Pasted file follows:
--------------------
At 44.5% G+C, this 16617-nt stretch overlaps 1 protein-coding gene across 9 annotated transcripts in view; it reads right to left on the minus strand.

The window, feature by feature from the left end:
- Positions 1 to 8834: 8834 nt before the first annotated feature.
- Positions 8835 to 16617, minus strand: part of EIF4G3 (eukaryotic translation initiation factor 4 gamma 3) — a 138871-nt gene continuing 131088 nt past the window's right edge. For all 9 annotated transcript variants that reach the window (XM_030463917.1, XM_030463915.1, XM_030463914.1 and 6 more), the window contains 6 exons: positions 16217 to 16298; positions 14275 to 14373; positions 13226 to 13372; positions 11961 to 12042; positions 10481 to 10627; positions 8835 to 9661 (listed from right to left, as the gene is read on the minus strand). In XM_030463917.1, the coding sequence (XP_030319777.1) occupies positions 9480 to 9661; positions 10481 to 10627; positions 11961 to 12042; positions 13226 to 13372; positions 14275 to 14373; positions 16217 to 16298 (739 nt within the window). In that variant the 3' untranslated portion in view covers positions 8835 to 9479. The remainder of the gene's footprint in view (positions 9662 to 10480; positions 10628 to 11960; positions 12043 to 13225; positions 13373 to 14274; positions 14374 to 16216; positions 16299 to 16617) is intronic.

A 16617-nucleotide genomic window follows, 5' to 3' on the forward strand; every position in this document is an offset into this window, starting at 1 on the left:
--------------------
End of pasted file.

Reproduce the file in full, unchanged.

At 44.5% G+C, this 16617-nt stretch overlaps 1 protein-coding gene across 9 annotated transcripts in view; it reads right to left on the minus strand.

The window, feature by feature from the left end:
- Positions 1 to 8834: 8834 nt before the first annotated feature.
- Positions 8835 to 16617, minus strand: part of EIF4G3 (eukaryotic translation initiation factor 4 gamma 3) — a 138871-nt gene continuing 131088 nt past the window's right edge. For all 9 annotated transcript variants that reach the window (XM_030463917.1, XM_030463915.1, XM_030463914.1 and 6 more), the window contains 6 exons: positions 16217 to 16298; positions 14275 to 14373; positions 13226 to 13372; positions 11961 to 12042; positions 10481 to 10627; positions 8835 to 9661 (listed from right to left, as the gene is read on the minus strand). In XM_030463917.1, the coding sequence (XP_030319777.1) occupies positions 9480 to 9661; positions 10481 to 10627; positions 11961 to 12042; positions 13226 to 13372; positions 14275 to 14373; positions 16217 to 16298 (739 nt within the window). In that variant the 3' untranslated portion in view covers positions 8835 to 9479. The remainder of the gene's footprint in view (positions 9662 to 10480; positions 10628 to 11960; positions 12043 to 13225; positions 13373 to 14274; positions 14374 to 16216; positions 16299 to 16617) is intronic.

A 16617-nucleotide genomic window follows, 5' to 3' on the forward strand; every position in this document is an offset into this window, starting at 1 on the left: